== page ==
11. 11. Environmental science <ul><li>How does the natural world work? </li></ul><ul><li>How does our environment affect us? </li></ul><ul><li>How do we affect our environment? </li></ul><ul><li>Applied goal: Developing solutions to environmental problems. </li></ul>
    12. 12. What is an “environmental problem?” <ul><li>Definitions differ. </li></ul><ul><li>The pesticide DDT: </li></ul><ul><ul><li>Was thought safe in the 1950s </li></ul></ul><ul><ul><li>Is known to be toxic today </li></ul></ul><ul><ul><li>But is used widely in Africa to combat malaria </li></ul></ul>
    13. 13. Environmental science <ul><li>… is an interdisciplinary field, drawing on many diverse disciplines. </li></ul>
    14. 14. Environmental science <ul><li>… is NOT the same as environmentalism. </li></ul><ul><li>It is science, NOT advocacy. </li></ul>
    15. 15. The nature of science <ul><li>A systematic process for learning about the world and testing our understanding of it </li></ul><ul><li>A dynamic process of observation, testing, and discovery </li></ul><ul><li>And the accumulated body of knowledge that results from this process </li></ul>
    16. 16. Applications of science <ul><li>Policy decisions and management practices are applications of science. </li></ul><ul><li>Prescribed burning, used to restore forest ecosystems altered by human suppression of fire. </li></ul>
    17. 17. Applications of science <ul><li>Technology is another application of science. Energy-efficient methanol-powered fuel cell car from DaimlerChrysler </li></ul>
    18. 18. Scientific method: Assumptions <ul><li>Fixed natural laws govern how the universe works. </li></ul><ul><li>All events arise from causes, and cause other events. </li></ul><ul><li>We can use our senses and reason to detect and describe nature’s laws. </li></ul>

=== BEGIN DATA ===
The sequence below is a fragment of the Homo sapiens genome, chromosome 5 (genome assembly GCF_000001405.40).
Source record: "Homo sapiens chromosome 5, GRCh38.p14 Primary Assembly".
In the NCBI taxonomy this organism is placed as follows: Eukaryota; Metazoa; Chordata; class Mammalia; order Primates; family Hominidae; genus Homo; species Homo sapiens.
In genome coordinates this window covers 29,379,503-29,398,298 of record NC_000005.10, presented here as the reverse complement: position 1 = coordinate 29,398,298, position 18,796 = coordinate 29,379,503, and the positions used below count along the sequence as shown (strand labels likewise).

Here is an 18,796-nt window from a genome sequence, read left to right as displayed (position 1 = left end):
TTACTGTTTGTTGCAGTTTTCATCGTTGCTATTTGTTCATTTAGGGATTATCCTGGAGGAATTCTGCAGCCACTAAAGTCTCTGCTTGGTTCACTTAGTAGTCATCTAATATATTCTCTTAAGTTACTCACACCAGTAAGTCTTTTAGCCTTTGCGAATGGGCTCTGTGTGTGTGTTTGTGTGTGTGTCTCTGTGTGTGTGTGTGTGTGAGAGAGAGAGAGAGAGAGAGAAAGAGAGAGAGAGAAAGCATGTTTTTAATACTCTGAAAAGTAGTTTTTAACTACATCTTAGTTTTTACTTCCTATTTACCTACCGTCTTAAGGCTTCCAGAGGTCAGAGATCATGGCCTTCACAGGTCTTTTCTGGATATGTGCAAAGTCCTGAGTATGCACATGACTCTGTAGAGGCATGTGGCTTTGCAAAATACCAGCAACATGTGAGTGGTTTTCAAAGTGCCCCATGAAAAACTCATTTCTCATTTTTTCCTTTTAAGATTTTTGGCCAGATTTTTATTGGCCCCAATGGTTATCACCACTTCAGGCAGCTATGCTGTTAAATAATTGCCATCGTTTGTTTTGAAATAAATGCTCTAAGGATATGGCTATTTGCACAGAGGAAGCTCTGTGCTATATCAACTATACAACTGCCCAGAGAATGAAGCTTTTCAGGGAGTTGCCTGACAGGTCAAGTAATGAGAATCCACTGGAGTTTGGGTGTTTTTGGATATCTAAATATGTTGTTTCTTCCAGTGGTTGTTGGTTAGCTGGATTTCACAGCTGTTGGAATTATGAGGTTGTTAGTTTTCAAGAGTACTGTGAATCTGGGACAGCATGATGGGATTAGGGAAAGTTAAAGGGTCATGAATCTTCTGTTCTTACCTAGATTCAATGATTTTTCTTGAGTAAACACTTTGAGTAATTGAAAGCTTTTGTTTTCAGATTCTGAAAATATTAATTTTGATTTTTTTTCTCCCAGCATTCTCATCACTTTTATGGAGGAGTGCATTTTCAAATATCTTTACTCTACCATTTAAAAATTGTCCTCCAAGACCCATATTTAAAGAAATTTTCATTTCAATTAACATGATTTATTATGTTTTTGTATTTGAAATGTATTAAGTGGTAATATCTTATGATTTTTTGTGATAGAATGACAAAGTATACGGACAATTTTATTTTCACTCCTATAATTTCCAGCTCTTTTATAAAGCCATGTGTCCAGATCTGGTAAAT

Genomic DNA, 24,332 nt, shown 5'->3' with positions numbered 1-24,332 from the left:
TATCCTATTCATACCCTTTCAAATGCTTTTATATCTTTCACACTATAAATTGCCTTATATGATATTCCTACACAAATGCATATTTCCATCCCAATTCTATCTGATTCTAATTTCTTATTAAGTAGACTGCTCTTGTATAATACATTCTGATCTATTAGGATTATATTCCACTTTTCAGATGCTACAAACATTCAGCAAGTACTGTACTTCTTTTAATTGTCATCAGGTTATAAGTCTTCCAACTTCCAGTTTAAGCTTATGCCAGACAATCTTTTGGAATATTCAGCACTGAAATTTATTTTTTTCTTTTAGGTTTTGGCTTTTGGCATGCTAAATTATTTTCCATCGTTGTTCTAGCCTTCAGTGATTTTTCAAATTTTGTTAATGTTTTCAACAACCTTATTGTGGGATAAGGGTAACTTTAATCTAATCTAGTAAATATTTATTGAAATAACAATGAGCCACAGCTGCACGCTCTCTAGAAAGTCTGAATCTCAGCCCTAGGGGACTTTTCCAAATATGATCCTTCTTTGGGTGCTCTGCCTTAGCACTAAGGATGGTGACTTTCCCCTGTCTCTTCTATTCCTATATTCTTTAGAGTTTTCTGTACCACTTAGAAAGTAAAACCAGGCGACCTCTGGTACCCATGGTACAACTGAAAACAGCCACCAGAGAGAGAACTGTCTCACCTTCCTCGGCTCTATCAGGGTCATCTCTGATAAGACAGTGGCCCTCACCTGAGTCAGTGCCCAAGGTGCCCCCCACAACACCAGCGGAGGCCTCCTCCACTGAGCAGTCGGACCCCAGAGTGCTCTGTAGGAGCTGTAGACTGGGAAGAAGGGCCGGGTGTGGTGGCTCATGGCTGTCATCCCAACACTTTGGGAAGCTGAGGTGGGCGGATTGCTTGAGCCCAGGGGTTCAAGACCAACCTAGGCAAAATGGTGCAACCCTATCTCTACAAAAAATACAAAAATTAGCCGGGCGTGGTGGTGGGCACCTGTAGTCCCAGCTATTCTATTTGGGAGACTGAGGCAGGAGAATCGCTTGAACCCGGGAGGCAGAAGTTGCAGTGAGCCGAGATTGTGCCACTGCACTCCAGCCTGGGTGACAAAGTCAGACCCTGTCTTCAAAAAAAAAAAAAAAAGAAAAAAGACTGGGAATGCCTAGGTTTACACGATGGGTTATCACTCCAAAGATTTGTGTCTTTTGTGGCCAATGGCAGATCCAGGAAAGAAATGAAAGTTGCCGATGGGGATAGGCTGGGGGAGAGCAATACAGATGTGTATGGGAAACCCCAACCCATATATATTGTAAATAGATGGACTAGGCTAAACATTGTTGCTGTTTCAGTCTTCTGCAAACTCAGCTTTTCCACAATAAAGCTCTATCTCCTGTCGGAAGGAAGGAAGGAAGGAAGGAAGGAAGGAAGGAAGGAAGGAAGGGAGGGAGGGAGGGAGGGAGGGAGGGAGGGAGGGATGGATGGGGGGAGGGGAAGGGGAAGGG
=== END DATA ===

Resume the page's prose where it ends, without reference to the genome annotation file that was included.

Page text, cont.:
19. 19. Scientific method <ul><li>A step-by-step method for testing ideas with observations </li></ul>
    20. 20. Scientific method <ul><li>Scientists use educated guesses called hypotheses </li></ul><ul><li> to generate predictions </li></ul><ul><li>that are then tested experimentally. </li></ul><ul><li>Results may reject or fail to reject a hypothesis. </li></ul><ul><li>Results never confirm a hypothesis, but only lend support to it by failing to reject it. </li></ul>
    21. 21. Experiments <ul><li>Manipulative experiments are strongest. </li></ul>Natural or correlational ones are often necessary.
    22. 22. Scientific process <ul><li>Peer review, publication, and debate are parts of the larger scientific process. </li></ul>
    23. 23. Hypothesis, theory, and paradigm <ul><li>Hypothesis = an educated guess, to be tested </li></ul><ul><li>Theory = a well-tested and widely accepted explanation, validated by much previous research </li></ul><ul><li>Paradigm = a dominant view; may shift if new results show old results or assumptions to be wrong </li></ul>
    24. 24. Ex. DEET <ul><li>Mechanism of action </li></ul><ul><li>DEET was historically believed to work by blocking insect olfactory receptors for 1-octen-3-ol , a volatile substance that is contained in human sweat and breath . The prevailing theory was that DEET effectively &quot;blinds&quot; the insect's senses so that the biting/feeding instinct is not triggered by humans or animals which produce these chemicals. DEET does not appear to affect the insect's ability to smell carbon dioxide , as had been suspected earlier. [1] [2] </li></ul>